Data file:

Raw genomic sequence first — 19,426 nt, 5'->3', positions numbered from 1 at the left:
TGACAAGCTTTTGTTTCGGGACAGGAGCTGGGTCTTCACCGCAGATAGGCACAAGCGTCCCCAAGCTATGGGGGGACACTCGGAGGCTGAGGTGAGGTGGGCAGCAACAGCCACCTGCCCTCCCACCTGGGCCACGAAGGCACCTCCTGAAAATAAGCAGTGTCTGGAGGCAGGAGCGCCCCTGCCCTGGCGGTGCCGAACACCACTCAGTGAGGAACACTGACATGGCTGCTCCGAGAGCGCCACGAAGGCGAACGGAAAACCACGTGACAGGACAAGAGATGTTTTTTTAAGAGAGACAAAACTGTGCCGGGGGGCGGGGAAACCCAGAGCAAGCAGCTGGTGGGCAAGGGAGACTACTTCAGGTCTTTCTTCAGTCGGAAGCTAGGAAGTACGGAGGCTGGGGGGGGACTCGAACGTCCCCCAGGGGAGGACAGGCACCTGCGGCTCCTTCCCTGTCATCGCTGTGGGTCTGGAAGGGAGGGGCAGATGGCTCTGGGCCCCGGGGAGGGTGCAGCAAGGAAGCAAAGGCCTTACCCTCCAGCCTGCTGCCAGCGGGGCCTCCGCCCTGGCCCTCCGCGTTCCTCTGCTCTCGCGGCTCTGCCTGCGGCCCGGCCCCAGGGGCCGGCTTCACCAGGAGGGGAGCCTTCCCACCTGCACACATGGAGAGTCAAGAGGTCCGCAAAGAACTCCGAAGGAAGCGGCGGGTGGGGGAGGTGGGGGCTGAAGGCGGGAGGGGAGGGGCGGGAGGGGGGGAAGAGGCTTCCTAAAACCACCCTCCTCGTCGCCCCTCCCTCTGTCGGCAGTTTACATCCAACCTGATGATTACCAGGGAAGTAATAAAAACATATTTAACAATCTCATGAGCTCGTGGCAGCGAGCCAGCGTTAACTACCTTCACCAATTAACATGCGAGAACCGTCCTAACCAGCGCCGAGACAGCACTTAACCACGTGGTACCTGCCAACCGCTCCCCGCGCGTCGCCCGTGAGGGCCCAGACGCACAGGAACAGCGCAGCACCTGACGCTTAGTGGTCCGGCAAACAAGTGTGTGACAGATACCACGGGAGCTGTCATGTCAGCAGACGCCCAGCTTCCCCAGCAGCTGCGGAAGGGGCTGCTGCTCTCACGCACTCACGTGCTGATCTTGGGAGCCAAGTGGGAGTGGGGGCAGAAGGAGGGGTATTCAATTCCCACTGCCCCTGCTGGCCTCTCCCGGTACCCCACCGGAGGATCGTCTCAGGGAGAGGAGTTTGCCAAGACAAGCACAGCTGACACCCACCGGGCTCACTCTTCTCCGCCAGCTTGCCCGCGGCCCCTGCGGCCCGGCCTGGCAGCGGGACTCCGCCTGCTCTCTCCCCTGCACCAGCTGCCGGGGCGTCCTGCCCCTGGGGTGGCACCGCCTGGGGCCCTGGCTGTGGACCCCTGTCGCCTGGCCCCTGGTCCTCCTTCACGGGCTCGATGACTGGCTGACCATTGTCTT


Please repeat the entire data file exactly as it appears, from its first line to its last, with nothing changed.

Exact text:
Raw genomic sequence first — 19,426 nt, 5'->3', positions numbered from 1 at the left:
TGACAAGCTTTTGTTTCGGGACAGGAGCTGGGTCTTCACCGCAGATAGGCACAAGCGTCCCCAAGCTATGGGGGGACACTCGGAGGCTGAGGTGAGGTGGGCAGCAACAGCCACCTGCCCTCCCACCTGGGCCACGAAGGCACCTCCTGAAAATAAGCAGTGTCTGGAGGCAGGAGCGCCCCTGCCCTGGCGGTGCCGAACACCACTCAGTGAGGAACACTGACATGGCTGCTCCGAGAGCGCCACGAAGGCGAACGGAAAACCACGTGACAGGACAAGAGATGTTTTTTTAAGAGAGACAAAACTGTGCCGGGGGGCGGGGAAACCCAGAGCAAGCAGCTGGTGGGCAAGGGAGACTACTTCAGGTCTTTCTTCAGTCGGAAGCTAGGAAGTACGGAGGCTGGGGGGGGACTCGAACGTCCCCCAGGGGAGGACAGGCACCTGCGGCTCCTTCCCTGTCATCGCTGTGGGTCTGGAAGGGAGGGGCAGATGGCTCTGGGCCCCGGGGAGGGTGCAGCAAGGAAGCAAAGGCCTTACCCTCCAGCCTGCTGCCAGCGGGGCCTCCGCCCTGGCCCTCCGCGTTCCTCTGCTCTCGCGGCTCTGCCTGCGGCCCGGCCCCAGGGGCCGGCTTCACCAGGAGGGGAGCCTTCCCACCTGCACACATGGAGAGTCAAGAGGTCCGCAAAGAACTCCGAAGGAAGCGGCGGGTGGGGGAGGTGGGGGCTGAAGGCGGGAGGGGAGGGGCGGGAGGGGGGGAAGAGGCTTCCTAAAACCACCCTCCTCGTCGCCCCTCCCTCTGTCGGCAGTTTACATCCAACCTGATGATTACCAGGGAAGTAATAAAAACATATTTAACAATCTCATGAGCTCGTGGCAGCGAGCCAGCGTTAACTACCTTCACCAATTAACATGCGAGAACCGTCCTAACCAGCGCCGAGACAGCACTTAACCACGTGGTACCTGCCAACCGCTCCCCGCGCGTCGCCCGTGAGGGCCCAGACGCACAGGAACAGCGCAGCACCTGACGCTTAGTGGTCCGGCAAACAAGTGTGTGACAGATACCACGGGAGCTGTCATGTCAGCAGACGCCCAGCTTCCCCAGCAGCTGCGGAAGGGGCTGCTGCTCTCACGCACTCACGTGCTGATCTTGGGAGCCAAGTGGGAGTGGGGGCAGAAGGAGGGGTATTCAATTCCCACTGCCCCTGCTGGCCTCTCCCGGTACCCCACCGGAGGATCGTCTCAGGGAGAGGAGTTTGCCAAGACAAGCACAGCTGACACCCACCGGGCTCACTCTTCTCCGCCAGCTTGCCCGCGGCCCCTGCGGCCCGGCCTGGCAGCGGGACTCCGCCTGCTCTCTCCCCTGCACCAGCTGCCGGGGCGTCCTGCCCCTGGGGTGGCACCGCCTGGGGCCCTGGCTGTGGACCCCTGTCGCCTGGCCCCTGGTCCTCCTTCACGGGCTCGATGACTGGCTGACCATTGTCTT